INKPOT CLASSICAL MUSIC REVIEWS: DVOŘÁK String Quartets Nos.13 & 12 “American”. Vlach Quartet Prague (Naxos)
Antonn DVOŘÁK (1841-1904) String Quartet No.12 in F major, Op. 96 “American”
String Quartet No.13 in G major, Op. 106
Vlach Quartet Prague
by Isaak Koh
Antonin Dvorak is one of the greatest melodists in all music. His compositions are characterised by a strong sense of grace and taste, somewhat like a latter-day Mendelssohn. If I were to introduce someone to classical music, I would not play Beethoven, Haydn, Tchaikovsky or even Mozart. Dvorak is my choice. Eminently listenable, Dvorak is never difficult to come to grips with.
It is easy to hear why by listening to the ethereal music on this disc. Although Dvorak had a good degree of success in his native land of Bohemia (particularly with his two sets of Slavonic Dances), he is still more popularly known today for the works he composed in his time in America. Indeed, his Ninth Symphony “From the New World” is one of the most popular symphonies among both the critics and the public.
The “American” Quartet shares the same hummable quality as the “New World” Symphony. In 1893, Dvorak was persuaded by his student Josef Kovarik to visit his hometown of Spillville, Iowa. The town had a large Bohemian community, and Dvorak felt completely at home there. It was in this conducive environment that he composed the F major quartet in a short period of time, and played through it with the Kovariks. Despite having an enjoyable experience in America, Dvorak eventually returned home to resume his post as the professor of composition at the Prague Conservatory. The following year (1896), Dvorak completed his last two quartets in A flat, Op. 105 and in G major, Op. 106.
The Vlach Quartet Prague initially called themselves the New Vlach Quartet, the first violin Jana Vlachova being the daughter of Josef Vlach, the leader of the original ensemble. The new group produces music of the highest level on this disc. The “American” begins energetically, but the members naturally slow their playing to bring out the flow of the first movement. The themes merge seamlessly into one another, and one gets the sense that the Quartet deeply understands the heart and soul of Czech music. In other words, the music-making is spiritually convincing. The slow Lento (recently used in the winner of the Academy Award for Best Foreign Film Kolya) is sensitively paced. The players bring out the beautiful melodic lines splendidly, extracting the achingly sweet pain that so effectively conveys Dvorak’s longing and yearning for his Czech homeland.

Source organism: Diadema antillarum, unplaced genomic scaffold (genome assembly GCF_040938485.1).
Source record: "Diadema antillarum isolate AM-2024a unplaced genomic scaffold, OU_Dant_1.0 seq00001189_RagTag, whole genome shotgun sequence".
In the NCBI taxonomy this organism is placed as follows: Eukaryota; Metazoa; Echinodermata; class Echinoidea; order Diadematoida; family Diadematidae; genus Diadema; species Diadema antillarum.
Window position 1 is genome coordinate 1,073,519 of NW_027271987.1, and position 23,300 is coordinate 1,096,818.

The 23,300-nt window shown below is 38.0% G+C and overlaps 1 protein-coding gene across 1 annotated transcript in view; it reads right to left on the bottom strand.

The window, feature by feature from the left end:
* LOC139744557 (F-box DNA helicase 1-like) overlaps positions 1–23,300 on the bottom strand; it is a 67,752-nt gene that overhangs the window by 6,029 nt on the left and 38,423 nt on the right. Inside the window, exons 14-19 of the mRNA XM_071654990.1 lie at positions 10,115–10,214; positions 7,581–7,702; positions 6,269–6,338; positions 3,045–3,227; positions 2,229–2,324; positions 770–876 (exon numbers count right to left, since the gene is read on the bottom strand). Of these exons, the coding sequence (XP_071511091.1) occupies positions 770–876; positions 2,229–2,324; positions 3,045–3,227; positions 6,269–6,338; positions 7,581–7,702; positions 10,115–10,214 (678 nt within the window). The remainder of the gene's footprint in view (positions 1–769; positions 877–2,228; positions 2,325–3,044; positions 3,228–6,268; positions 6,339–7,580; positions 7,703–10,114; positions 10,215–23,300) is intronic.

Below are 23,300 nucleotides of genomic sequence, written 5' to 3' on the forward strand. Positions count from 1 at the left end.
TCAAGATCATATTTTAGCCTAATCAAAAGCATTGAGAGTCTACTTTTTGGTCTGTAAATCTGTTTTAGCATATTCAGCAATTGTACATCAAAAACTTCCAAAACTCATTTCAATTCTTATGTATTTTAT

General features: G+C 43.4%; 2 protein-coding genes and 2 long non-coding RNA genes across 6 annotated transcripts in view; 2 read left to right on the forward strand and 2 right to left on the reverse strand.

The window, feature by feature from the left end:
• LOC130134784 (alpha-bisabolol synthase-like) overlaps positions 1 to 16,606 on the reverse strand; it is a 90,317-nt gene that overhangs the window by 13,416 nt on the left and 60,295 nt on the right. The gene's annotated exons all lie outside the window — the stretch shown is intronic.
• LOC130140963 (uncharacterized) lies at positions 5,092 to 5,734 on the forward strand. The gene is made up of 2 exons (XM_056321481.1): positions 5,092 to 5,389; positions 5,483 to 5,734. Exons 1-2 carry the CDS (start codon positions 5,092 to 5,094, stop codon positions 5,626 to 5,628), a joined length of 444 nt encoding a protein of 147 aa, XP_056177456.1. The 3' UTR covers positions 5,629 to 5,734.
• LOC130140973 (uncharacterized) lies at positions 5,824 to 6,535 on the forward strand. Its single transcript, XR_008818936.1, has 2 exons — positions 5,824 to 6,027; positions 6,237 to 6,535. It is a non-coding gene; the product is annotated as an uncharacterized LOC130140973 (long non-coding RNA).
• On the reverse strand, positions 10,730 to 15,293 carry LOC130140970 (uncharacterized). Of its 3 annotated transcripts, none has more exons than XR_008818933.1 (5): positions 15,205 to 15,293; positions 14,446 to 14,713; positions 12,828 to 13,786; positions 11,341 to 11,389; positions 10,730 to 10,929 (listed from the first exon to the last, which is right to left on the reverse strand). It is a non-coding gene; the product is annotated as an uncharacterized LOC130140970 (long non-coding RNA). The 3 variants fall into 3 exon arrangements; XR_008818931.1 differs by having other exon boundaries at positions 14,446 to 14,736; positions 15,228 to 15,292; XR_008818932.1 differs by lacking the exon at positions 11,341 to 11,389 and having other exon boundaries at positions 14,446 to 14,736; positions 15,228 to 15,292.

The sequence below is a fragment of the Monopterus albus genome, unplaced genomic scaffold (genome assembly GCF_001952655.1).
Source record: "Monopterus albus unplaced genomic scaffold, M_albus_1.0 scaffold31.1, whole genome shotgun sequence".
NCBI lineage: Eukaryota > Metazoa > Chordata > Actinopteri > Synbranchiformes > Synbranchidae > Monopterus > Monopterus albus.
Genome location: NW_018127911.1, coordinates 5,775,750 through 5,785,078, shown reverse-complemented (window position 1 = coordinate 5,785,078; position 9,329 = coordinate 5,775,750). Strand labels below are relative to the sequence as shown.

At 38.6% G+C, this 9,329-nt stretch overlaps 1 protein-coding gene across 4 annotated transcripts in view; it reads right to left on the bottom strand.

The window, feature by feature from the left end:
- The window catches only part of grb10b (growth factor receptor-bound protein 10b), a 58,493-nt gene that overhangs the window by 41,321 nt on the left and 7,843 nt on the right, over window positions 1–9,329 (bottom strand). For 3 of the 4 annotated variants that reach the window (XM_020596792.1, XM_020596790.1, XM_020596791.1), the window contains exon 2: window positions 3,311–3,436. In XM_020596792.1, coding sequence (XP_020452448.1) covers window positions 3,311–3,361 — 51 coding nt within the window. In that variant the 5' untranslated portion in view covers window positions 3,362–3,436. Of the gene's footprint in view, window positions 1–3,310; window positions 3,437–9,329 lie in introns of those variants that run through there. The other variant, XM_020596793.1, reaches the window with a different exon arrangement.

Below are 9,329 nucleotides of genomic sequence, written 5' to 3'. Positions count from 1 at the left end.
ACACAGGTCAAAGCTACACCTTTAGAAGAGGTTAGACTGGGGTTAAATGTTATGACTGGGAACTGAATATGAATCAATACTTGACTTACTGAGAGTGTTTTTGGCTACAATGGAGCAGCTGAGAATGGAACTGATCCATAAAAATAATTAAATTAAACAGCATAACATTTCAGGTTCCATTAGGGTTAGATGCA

The birdcalls in the third movement are cheekily done, while the jaunty cowboy rhythms of the Finale (betraying a country/western influence) are effectively communicated. The only reservation (and it is very minor) is that the playing seemed a bit too muted and withdrawn near the end of the work. All doubts, however, were completely banished by the bravura finish which exuded nothing less that pure joy.
The G major quartet is an altogether darker work. The opening Allegro moderato does not have the bubbly excitement of the “American”, but the ensemble play with great panache. The mourning stateliness of the second movement is emphasised, and the group powerfully creates the emotive atmosphere. As a composition, it is less striking that the “American”, but is nevertheless worth having as a good example of Dvorak’s late chamber works.
In the wrong hands, the music of Dvorak can sound like quaint and pretty melodies. Any quartet performing these works must be alert enough to bring out the latent Romanticism in them. The Vlach Quartet Prague accomplish the near-impossible to creating — dare I say it? — perfect music on this CD. The amazingly palpable presence of the Naxos recording simply puts the bigger labels to shame. The sound on this disc is one of the most vivid I have heard. In chamber works, you want to hear every detail and to feel that you are actually facing the four members in a semicircle. This CD astoundingly recreates that effect.
With unerring intonation, fantastic engineering and, most importantly, a real spiritual connection with the music, the Vlach Quartet Prague have conjured a piece of musical magic here. I will not hesitate to recommend this CD even if it was full-price. It is a welcome addition to any music collection, and if the Vlach keep up this standard of expertise, it will not be exaggerating to say that this cycle will be one of the best ever.
This disc is available at (or can be ordered from) Tower (Pacific Plaza & Suntec City), Borders (Wheelock Place), HMV (The Heeren) and Sing Discs (Raffles City).
Isaak Koh is finally completing Warcraft II. He has been very busy writing Inkpot articles.
Other classical music reviews by this or any other writer can be obtained from the InkVault by doing a key word search with the writer’s name.
033: c.1997. up.30.3.1999 Isaak Koh